Category: inventive baby names
We’ve looked across history and geography at the men and women whose inventions have affected our lives—in both major ways (the electric light bulb, the elevator) and minor (the coffee filter, the crossword puzzle)—and picked those with the best baby-name potential.
And here are our top Nameberry picks of historic baby names based on those of important inventors:
This week’s baby name news was dominated by tales of a mom who has agreed to let the general public name her baby in exchange for $5,000. It turned out to be a hoax, but it raises the question: Would you ever let another person name your child?
It’s an unthinkable transaction for most of us. We have extensive lists of baby names carefully assembled and edited over the years. I like to think that I could blissfully name eight more children, each with two middles.
Or could I?
Creative freedom in baby naming is here to stay. Even parents who say they prefer the mainstream often choose names like Chloe and Noah, Avery and Jayden, possibilities that would have been quite surprising a few decades back.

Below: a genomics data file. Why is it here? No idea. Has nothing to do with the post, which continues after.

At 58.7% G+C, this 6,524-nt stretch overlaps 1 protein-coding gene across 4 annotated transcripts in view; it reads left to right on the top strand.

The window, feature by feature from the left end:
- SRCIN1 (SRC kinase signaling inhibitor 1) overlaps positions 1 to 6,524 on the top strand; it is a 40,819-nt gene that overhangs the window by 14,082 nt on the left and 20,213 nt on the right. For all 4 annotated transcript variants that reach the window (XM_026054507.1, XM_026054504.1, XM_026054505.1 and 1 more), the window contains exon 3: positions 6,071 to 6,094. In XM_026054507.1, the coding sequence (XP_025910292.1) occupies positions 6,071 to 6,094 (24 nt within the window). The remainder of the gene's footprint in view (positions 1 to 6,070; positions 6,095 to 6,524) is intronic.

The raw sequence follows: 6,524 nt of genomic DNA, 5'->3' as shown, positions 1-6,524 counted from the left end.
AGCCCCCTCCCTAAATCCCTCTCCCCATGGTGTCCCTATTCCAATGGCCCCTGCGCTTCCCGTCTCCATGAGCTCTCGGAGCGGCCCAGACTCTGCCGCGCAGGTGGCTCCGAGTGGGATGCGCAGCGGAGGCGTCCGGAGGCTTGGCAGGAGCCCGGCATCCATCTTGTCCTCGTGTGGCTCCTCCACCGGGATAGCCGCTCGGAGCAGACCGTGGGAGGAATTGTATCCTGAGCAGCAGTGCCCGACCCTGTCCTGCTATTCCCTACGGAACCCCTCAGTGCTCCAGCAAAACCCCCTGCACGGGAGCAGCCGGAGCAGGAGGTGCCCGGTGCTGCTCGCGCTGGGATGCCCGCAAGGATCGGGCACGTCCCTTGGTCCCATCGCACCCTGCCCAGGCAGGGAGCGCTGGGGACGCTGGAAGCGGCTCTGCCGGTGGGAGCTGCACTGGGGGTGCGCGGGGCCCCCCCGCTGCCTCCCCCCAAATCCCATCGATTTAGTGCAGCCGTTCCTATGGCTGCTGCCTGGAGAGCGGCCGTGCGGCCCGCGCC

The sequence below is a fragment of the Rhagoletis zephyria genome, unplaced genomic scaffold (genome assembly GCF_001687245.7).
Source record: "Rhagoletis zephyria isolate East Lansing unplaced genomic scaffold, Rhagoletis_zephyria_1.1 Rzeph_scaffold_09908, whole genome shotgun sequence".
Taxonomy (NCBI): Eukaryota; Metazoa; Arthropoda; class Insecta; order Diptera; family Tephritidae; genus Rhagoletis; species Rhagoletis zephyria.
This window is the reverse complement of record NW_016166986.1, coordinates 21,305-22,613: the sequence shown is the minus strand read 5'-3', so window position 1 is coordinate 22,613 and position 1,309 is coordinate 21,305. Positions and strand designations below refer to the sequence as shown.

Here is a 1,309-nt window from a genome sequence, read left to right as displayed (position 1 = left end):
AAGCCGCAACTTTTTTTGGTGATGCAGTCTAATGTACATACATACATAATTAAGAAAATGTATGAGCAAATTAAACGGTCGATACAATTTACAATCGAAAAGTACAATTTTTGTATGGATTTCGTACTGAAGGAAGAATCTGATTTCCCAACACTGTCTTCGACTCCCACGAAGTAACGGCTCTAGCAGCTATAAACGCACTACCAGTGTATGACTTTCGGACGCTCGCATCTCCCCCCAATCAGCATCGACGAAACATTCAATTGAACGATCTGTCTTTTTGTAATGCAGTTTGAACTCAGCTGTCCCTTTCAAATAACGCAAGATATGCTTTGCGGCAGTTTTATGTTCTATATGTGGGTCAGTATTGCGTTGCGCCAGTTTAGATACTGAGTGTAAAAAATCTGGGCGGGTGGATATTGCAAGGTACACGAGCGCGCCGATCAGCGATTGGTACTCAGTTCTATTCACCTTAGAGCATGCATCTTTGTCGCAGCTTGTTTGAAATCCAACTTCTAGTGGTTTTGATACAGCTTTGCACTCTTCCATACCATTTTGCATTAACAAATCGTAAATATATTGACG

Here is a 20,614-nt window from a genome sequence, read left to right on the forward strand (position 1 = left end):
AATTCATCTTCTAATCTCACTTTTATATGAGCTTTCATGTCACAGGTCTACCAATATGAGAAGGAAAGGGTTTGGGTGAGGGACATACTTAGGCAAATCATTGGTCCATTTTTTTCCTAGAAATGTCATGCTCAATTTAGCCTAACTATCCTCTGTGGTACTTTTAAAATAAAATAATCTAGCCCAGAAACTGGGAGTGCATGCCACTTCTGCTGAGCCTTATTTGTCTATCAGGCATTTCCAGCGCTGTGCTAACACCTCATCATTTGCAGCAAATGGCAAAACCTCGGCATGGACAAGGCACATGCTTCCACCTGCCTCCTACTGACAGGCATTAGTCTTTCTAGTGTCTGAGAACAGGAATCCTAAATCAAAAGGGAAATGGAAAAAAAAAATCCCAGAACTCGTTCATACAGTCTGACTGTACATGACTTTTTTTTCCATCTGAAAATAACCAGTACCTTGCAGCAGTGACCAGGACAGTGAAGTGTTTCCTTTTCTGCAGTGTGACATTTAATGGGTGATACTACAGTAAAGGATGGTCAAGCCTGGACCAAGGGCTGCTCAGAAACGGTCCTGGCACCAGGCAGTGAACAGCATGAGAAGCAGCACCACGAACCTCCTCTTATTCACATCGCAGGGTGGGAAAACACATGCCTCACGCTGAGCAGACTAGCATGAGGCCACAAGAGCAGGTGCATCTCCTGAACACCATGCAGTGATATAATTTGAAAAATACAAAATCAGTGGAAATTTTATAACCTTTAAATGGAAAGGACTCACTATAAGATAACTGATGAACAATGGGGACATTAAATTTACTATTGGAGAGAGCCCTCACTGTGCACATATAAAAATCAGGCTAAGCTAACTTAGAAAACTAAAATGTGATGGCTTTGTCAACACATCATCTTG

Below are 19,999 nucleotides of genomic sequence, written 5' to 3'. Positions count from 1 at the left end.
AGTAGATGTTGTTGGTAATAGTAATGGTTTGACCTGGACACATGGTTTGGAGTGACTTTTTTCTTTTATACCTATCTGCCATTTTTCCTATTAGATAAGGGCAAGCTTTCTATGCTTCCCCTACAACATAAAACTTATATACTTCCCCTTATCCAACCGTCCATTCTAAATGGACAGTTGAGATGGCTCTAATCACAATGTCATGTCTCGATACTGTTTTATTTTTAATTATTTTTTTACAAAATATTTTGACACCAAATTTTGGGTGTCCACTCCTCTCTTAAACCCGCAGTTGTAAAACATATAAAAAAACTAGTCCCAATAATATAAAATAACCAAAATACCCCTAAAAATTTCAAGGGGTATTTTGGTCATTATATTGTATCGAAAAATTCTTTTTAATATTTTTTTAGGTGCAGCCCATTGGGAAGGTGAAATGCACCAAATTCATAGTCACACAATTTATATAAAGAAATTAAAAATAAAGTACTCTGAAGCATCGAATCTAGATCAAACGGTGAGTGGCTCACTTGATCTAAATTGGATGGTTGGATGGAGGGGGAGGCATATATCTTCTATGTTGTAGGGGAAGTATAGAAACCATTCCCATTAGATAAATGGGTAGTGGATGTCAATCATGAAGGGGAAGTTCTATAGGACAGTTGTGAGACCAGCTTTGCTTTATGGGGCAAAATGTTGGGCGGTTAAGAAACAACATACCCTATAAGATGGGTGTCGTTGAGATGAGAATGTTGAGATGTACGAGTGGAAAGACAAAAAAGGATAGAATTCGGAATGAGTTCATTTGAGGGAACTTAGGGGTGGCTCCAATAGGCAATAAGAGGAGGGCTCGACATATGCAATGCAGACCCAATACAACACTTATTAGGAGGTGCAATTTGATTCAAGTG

Did our great-grandparents struggle to choose baby names?
Berries know that inventive baby naming has a surprisingly long history. Earlier generations may have had access to fewer resources – no baby name books, no internet, no nameberry.com – but our family trees are proof that parents still managed to come up with more creative baby names than just Mary and John.
As I look at baby name news every week, it is often overwhelming. Fictional characters, famous figures, obscure names featured on websites, newsworthy places and words that would just plain make great names – there are acres of great ideas, with new ones every week. Coupled with a greater awareness of the most popular names, no wonder we hear so many parents wondering if Sophia is too common, Seraphina too Hollywood, Sariah too hard to spell.